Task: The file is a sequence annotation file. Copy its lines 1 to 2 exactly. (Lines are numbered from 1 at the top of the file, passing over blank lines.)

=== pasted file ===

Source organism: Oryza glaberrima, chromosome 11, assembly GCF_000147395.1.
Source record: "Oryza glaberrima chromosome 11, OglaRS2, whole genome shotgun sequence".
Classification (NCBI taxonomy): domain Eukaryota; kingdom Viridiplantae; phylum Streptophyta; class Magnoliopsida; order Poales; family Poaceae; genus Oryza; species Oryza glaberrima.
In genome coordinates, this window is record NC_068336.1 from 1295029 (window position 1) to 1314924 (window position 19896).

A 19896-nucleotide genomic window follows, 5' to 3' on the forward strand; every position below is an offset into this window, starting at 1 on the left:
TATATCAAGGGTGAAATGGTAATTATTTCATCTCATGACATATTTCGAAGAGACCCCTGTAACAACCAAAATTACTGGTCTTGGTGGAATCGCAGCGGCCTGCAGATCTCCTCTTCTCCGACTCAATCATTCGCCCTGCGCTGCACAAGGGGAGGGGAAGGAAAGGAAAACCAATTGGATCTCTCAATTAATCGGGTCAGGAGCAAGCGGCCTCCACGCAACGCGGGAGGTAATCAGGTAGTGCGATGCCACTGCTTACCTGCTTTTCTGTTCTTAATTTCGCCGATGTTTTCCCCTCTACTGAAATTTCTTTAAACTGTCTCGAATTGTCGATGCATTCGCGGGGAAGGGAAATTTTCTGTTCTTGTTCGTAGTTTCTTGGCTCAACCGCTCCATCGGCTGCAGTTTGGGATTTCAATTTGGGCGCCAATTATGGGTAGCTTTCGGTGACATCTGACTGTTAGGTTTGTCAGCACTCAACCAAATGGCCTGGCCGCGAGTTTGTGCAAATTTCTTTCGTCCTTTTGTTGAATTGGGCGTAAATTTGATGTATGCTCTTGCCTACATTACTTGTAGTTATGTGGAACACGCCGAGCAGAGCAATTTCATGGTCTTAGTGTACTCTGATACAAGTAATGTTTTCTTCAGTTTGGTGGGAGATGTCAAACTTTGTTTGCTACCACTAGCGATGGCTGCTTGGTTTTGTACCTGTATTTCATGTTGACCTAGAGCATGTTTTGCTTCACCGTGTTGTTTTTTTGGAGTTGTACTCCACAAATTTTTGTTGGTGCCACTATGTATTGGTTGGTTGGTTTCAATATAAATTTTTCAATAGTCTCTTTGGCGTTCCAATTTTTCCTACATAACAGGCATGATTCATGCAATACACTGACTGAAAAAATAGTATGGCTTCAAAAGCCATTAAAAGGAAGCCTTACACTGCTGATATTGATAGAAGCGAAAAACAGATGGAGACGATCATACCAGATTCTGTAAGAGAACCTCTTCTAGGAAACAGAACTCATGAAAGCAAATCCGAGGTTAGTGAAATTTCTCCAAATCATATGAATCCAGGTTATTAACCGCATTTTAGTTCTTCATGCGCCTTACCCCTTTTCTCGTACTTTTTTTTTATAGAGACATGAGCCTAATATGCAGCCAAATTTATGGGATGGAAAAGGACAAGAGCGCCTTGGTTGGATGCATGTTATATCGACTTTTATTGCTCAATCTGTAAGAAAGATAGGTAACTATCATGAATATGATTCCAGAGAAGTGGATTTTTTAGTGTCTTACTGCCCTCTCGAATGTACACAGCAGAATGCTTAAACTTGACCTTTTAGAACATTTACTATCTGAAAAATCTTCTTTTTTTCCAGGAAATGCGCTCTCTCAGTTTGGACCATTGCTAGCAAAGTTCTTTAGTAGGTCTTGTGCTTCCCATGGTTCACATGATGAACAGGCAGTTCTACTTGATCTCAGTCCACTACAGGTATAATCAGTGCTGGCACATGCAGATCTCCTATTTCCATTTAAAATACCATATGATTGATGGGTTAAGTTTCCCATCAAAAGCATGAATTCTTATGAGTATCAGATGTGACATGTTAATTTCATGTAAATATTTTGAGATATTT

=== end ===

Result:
Source organism: Oryza glaberrima, chromosome 11, assembly GCF_000147395.1.
Source record: "Oryza glaberrima chromosome 11, OglaRS2, whole genome shotgun sequence".